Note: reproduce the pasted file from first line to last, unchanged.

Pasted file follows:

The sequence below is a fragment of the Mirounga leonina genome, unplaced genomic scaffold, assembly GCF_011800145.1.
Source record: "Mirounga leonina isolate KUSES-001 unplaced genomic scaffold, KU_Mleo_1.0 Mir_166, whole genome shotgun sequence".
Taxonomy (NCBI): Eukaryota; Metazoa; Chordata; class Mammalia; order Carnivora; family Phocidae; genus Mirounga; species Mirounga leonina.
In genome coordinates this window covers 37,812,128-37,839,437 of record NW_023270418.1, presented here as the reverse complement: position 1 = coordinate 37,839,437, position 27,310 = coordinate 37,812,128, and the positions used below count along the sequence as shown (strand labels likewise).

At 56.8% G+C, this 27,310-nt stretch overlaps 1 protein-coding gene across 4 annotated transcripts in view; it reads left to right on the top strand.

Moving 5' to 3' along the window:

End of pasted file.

The sequence below is a fragment of the Mirounga leonina genome, unplaced genomic scaffold, assembly GCF_011800145.1.
Source record: "Mirounga leonina isolate KUSES-001 unplaced genomic scaffold, KU_Mleo_1.0 Mir_166, whole genome shotgun sequence".
Taxonomy (NCBI): Eukaryota; Metazoa; Chordata; class Mammalia; order Carnivora; family Phocidae; genus Mirounga; species Mirounga leonina.
In genome coordinates this window covers 37,812,128-37,839,437 of record NW_023270418.1, presented here as the reverse complement: position 1 = coordinate 37,839,437, position 27,310 = coordinate 37,812,128, and the positions used below count along the sequence as shown (strand labels likewise).

At 56.8% G+C, this 27,310-nt stretch overlaps 1 protein-coding gene across 4 annotated transcripts in view; it reads left to right on the top strand.

Moving 5' to 3' along the window: